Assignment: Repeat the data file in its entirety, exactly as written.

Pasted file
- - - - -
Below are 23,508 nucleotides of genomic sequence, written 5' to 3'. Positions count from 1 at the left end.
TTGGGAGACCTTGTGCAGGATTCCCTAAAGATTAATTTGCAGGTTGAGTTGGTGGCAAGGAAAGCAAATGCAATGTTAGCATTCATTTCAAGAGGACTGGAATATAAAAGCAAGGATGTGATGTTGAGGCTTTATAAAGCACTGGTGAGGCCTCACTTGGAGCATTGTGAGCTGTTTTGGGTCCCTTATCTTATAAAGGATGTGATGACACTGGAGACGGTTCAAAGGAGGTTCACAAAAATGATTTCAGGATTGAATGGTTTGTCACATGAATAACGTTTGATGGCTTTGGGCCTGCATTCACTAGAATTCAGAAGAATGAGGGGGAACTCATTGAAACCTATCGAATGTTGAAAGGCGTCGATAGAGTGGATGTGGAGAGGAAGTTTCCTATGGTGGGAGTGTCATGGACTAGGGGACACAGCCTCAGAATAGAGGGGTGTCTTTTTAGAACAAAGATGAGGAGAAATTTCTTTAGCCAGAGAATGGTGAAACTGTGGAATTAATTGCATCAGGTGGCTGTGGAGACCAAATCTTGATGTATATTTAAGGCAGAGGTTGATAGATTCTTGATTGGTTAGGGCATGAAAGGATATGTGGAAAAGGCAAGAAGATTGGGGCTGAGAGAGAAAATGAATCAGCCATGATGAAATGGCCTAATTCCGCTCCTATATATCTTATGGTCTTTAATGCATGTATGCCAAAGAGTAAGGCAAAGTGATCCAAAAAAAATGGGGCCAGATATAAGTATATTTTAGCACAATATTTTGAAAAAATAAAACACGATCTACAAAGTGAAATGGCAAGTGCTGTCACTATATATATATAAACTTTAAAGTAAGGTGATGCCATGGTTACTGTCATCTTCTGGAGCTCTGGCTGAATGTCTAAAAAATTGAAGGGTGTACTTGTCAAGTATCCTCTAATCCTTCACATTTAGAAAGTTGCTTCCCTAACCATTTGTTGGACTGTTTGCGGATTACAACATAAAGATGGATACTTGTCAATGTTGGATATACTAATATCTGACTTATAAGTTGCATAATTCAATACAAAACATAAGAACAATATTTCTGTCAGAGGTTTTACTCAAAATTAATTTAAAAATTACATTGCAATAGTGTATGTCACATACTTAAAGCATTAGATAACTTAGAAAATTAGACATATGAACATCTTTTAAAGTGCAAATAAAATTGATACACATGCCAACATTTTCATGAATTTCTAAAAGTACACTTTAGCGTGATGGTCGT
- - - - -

Below are 23,508 nucleotides of genomic sequence, written 5' to 3'. Positions count from 1 at the left end.
TTGGGAGACCTTGTGCAGGATTCCCTAAAGATTAATTTGCAGGTTGAGTTGGTGGCAAGGAAAGCAAATGCAATGTTAGCATTCATTTCAAGAGGACTGGAATATAAAAGCAAGGATGTGATGTTGAGGCTTTATAAAGCACTGGTGAGGCCTCACTTGGAGCATTGTGAGCTGTTTTGGGTCCCTTATCTTATAAAGGATGTGATGACACTGGAGACGGTTCAAAGGAGGTTCACAAAAATGATTTCAGGATTGAATGGTTTGTCACATGAATAACGTTTGATGGCTTTGGGCCTGCATTCACTAGAATTCAGAAGAATGAGGGGGAACTCATTGAAACCTATCGAATGTTGAAAGGCGTCGATAGAGTGGATGTGGAGAGGAAGTTTCCTATGGTGGGAGTGTCATGGACTAGGGGACACAGCCTCAGAATAGAGGGGTGTCTTTTTAGAACAAAGATGAGGAGAAATTTCTTTAGCCAGAGAATGGTGAAACTGTGGAATTAATTGCATCAGGTGGCTGTGGAGACCAAATCTTGATGTATATTTAAGGCAGAGGTTGATAGATTCTTGATTGGTTAGGGCATGAAAGGATATGTGGAAAAGGCAAGAAGATTGGGGCTGAGAGAGAAAATGAATCAGCCATGATGAAATGGCCTAATTCCGCTCCTATATATCTTATGGTCTTTAATGCATGTATGCCAAAGAGTAAGGCAAAGTGATCCAAAAAAAATGGGGCCAGATATAAGTATATTTTAGCACAATATTTTGAAAAAATAAAACACGATCTACAAAGTGAAATGGCAAGTGCTGTCACTATATATATATAAACTTTAAAGTAAGGTGATGCCATGGTTACTGTCATCTTCTGGAGCTCTGGCTGAATGTCTAAAAAATTGAAGGGTGTACTTGTCAAGTATCCTCTAATCCTTCACATTTAGAAAGTTGCTTCCCTAACCATTTGTTGGACTGTTTGCGGATTACAACATAAAGATGGATACTTGTCAATGTTGGATATACTAATATCTGACTTATAAGTTGCATAATTCAATACAAAACATAAGAACAATATTTCTGTCAGAGGTTTTACTCAAAATTAATTTAAAAATTACATTGCAATAGTGTATGTCACATACTTAAAGCATTAGATAACTTAGAAAATTAGACATATGAACATCTTTTAAAGTGCAAATAAAATTGATACACATGCCAACATTTTCATGAATTTCTAAAAGTACACTTTAGCGTGATGGTCGT